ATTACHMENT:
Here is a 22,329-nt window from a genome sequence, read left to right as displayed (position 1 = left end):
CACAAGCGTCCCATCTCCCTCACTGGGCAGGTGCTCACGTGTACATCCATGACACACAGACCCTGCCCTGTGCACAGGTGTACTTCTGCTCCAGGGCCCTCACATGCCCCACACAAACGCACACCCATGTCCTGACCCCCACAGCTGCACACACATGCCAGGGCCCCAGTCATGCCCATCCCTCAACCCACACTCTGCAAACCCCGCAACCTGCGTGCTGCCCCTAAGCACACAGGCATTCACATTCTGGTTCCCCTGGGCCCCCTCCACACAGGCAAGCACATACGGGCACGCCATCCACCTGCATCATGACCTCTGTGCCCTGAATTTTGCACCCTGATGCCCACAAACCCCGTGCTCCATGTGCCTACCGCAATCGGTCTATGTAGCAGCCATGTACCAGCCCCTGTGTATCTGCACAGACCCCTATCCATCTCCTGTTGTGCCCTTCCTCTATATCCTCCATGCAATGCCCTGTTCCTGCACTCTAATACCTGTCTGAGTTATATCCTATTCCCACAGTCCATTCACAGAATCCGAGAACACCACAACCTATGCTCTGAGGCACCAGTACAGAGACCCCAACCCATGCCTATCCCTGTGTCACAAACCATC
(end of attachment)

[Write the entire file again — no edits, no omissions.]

Here is a 22,329-nt window from a genome sequence, read left to right as displayed (position 1 = left end):
CACAAGCGTCCCATCTCCCTCACTGGGCAGGTGCTCACGTGTACATCCATGACACACAGACCCTGCCCTGTGCACAGGTGTACTTCTGCTCCAGGGCCCTCACATGCCCCACACAAACGCACACCCATGTCCTGACCCCCACAGCTGCACACACATGCCAGGGCCCCAGTCATGCCCATCCCTCAACCCACACTCTGCAAACCCCGCAACCTGCGTGCTGCCCCTAAGCACACAGGCATTCACATTCTGGTTCCCCTGGGCCCCCTCCACACAGGCAAGCACATACGGGCACGCCATCCACCTGCATCATGACCTCTGTGCCCTGAATTTTGCACCCTGATGCCCACAAACCCCGTGCTCCATGTGCCTACCGCAATCGGTCTATGTAGCAGCCATGTACCAGCCCCTGTGTATCTGCACAGACCCCTATCCATCTCCTGTTGTGCCCTTCCTCTATATCCTCCATGCAATGCCCTGTTCCTGCACTCTAATACCTGTCTGAGTTATATCCTATTCCCACAGTCCATTCACAGAATCCGAGAACACCACAACCTATGCTCTGAGGCACCAGTACAGAGACCCCAACCCATGCCTATCCCTGTGTCACAAACCATC